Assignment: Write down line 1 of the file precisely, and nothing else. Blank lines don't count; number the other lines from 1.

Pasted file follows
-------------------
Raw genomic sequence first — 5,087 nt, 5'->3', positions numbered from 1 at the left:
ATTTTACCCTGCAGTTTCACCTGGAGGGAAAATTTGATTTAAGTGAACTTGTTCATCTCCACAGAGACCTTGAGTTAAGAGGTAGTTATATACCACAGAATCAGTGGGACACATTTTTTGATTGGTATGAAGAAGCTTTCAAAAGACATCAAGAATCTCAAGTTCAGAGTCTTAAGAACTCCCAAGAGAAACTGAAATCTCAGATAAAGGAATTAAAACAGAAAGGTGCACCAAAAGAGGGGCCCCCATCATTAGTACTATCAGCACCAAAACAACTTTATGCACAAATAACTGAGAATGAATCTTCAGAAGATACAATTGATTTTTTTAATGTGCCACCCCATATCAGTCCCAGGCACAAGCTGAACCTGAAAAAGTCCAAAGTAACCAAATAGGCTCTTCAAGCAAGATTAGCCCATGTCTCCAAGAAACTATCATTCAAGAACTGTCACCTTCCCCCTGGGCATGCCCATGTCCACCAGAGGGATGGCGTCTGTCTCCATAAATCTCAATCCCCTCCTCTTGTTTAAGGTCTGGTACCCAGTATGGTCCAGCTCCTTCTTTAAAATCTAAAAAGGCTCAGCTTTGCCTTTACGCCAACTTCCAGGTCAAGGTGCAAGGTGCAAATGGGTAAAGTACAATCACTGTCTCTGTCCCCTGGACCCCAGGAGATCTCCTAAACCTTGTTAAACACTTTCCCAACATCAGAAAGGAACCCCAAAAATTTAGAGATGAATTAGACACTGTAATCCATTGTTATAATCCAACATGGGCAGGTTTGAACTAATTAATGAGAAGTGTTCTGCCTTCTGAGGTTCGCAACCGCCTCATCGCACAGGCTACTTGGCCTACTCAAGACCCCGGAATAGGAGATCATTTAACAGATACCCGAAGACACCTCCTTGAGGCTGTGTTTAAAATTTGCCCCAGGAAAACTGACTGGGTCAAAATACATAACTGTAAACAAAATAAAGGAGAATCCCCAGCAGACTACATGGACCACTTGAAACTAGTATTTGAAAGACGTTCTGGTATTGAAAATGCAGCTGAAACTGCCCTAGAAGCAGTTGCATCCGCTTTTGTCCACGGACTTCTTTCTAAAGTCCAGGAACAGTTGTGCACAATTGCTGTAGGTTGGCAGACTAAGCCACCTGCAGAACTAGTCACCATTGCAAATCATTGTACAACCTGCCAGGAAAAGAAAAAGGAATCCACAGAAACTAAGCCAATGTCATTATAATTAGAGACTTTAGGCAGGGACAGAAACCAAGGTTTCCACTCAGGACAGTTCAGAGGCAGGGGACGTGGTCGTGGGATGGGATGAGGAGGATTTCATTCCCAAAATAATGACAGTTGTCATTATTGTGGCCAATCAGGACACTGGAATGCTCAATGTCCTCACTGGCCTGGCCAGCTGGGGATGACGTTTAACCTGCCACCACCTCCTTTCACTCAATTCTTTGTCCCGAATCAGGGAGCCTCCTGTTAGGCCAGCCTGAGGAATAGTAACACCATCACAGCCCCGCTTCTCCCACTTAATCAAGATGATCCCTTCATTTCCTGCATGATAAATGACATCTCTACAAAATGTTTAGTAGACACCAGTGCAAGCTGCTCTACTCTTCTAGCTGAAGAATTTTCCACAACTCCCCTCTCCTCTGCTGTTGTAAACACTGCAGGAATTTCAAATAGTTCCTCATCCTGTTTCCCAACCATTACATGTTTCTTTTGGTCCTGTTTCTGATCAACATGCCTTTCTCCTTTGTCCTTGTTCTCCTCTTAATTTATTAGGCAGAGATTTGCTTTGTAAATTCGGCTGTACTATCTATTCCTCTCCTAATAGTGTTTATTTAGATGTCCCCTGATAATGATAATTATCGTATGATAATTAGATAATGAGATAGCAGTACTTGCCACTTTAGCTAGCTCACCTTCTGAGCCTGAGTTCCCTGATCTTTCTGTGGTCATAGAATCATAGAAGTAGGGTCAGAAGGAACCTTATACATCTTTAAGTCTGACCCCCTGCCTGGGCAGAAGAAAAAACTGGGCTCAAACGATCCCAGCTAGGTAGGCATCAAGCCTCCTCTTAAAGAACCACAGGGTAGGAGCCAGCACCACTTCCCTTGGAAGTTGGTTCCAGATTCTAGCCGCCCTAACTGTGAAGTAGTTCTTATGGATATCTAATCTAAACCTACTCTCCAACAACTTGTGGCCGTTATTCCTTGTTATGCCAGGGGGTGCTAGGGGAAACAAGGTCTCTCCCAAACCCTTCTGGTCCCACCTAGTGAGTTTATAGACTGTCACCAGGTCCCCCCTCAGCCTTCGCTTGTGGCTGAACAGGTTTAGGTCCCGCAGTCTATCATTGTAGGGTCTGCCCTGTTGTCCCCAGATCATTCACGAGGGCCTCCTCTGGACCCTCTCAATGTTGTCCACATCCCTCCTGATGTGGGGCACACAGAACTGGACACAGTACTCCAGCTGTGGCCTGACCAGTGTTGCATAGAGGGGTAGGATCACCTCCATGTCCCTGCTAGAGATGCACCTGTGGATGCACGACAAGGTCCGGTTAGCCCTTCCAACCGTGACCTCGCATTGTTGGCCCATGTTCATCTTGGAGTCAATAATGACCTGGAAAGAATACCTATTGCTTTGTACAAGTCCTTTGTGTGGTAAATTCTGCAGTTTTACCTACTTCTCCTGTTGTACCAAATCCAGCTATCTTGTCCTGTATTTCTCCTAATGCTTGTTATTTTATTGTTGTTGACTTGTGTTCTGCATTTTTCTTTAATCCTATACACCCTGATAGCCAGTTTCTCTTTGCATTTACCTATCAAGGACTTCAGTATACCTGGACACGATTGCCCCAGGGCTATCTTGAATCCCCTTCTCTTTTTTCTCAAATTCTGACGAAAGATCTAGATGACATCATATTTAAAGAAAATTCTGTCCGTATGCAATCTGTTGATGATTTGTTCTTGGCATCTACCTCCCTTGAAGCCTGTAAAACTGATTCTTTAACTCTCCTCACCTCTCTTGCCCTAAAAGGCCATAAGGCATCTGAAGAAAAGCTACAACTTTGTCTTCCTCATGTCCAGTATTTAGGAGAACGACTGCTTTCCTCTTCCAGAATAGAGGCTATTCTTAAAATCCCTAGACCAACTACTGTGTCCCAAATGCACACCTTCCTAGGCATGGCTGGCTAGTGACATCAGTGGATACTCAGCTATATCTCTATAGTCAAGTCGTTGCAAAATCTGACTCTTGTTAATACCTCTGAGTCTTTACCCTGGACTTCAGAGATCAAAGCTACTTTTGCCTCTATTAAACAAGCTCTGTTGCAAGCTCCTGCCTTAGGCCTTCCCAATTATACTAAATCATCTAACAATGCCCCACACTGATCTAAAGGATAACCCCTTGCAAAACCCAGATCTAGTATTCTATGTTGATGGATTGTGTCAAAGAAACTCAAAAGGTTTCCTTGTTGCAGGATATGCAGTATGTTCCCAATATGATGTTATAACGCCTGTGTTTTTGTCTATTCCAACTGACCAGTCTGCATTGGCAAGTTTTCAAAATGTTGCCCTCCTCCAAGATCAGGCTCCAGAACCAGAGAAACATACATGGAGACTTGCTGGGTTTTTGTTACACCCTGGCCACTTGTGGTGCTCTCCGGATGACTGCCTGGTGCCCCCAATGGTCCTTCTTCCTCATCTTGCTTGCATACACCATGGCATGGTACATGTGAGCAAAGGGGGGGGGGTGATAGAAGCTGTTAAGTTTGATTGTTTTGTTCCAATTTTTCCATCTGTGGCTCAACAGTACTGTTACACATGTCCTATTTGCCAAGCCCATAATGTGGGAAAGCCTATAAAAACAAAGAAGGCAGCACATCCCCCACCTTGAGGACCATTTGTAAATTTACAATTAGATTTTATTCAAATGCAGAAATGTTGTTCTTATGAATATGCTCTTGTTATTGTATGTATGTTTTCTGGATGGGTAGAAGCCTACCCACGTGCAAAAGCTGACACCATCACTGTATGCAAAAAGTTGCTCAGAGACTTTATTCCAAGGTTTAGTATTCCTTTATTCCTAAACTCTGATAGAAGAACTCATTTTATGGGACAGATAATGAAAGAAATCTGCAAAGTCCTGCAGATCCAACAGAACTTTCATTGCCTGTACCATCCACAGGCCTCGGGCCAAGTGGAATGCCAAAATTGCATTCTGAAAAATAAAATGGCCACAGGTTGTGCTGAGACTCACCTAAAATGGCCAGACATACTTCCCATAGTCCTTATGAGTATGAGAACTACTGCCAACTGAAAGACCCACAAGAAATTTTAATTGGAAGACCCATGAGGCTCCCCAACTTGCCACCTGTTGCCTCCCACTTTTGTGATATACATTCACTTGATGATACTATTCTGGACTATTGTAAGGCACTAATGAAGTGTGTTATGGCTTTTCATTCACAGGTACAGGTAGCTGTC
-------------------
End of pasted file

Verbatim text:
Raw genomic sequence first — 5,087 nt, 5'->3', positions numbered from 1 at the left: